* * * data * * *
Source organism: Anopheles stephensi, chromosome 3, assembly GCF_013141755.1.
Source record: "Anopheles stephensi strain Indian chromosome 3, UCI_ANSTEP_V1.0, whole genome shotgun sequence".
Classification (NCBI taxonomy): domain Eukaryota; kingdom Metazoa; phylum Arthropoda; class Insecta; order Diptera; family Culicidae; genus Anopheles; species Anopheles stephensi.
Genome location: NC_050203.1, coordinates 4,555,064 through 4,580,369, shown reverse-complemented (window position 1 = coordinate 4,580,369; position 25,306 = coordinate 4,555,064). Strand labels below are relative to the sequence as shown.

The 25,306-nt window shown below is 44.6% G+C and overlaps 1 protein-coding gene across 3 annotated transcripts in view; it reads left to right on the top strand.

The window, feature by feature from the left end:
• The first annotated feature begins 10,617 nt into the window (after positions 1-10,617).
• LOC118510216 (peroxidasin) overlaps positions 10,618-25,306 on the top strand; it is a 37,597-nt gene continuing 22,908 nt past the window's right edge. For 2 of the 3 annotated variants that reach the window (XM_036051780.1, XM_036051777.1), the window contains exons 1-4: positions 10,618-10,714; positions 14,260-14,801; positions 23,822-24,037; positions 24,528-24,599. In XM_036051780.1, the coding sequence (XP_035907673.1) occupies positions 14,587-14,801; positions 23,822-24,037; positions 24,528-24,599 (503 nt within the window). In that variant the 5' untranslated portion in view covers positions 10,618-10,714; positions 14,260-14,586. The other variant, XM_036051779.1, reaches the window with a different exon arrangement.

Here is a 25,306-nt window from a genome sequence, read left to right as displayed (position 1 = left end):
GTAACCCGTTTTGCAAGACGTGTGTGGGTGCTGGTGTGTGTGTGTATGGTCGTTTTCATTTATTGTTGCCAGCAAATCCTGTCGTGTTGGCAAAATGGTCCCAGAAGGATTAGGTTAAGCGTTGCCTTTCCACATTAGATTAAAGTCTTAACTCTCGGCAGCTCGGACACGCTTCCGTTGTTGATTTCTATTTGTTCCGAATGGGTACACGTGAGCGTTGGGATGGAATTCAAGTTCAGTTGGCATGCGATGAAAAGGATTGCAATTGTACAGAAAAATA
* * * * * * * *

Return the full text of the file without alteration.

Source organism: Anopheles stephensi, chromosome 3, assembly GCF_013141755.1.
Source record: "Anopheles stephensi strain Indian chromosome 3, UCI_ANSTEP_V1.0, whole genome shotgun sequence".
Classification (NCBI taxonomy): domain Eukaryota; kingdom Metazoa; phylum Arthropoda; class Insecta; order Diptera; family Culicidae; genus Anopheles; species Anopheles stephensi.
Genome location: NC_050203.1, coordinates 4,555,064 through 4,580,369, shown reverse-complemented (window position 1 = coordinate 4,580,369; position 25,306 = coordinate 4,555,064). Strand labels below are relative to the sequence as shown.

The 25,306-nt window shown below is 44.6% G+C and overlaps 1 protein-coding gene across 3 annotated transcripts in view; it reads left to right on the top strand.

The window, feature by feature from the left end:
• The first annotated feature begins 10,617 nt into the window (after positions 1-10,617).
• LOC118510216 (peroxidasin) overlaps positions 10,618-25,306 on the top strand; it is a 37,597-nt gene continuing 22,908 nt past the window's right edge. For 2 of the 3 annotated variants that reach the window (XM_036051780.1, XM_036051777.1), the window contains exons 1-4: positions 10,618-10,714; positions 14,260-14,801; positions 23,822-24,037; positions 24,528-24,599. In XM_036051780.1, the coding sequence (XP_035907673.1) occupies positions 14,587-14,801; positions 23,822-24,037; positions 24,528-24,599 (503 nt within the window). In that variant the 5' untranslated portion in view covers positions 10,618-10,714; positions 14,260-14,586. The other variant, XM_036051779.1, reaches the window with a different exon arrangement.

Here is a 25,306-nt window from a genome sequence, read left to right as displayed (position 1 = left end):
GTAACCCGTTTTGCAAGACGTGTGTGGGTGCTGGTGTGTGTGTGTATGGTCGTTTTCATTTATTGTTGCCAGCAAATCCTGTCGTGTTGGCAAAATGGTCCCAGAAGGATTAGGTTAAGCGTTGCCTTTCCACATTAGATTAAAGTCTTAACTCTCGGCAGCTCGGACACGCTTCCGTTGTTGATTTCTATTTGTTCCGAATGGGTACACGTGAGCGTTGGGATGGAATTCAAGTTCAGTTGGCATGCGATGAAAAGGATTGCAATTGTACAGAAAAATA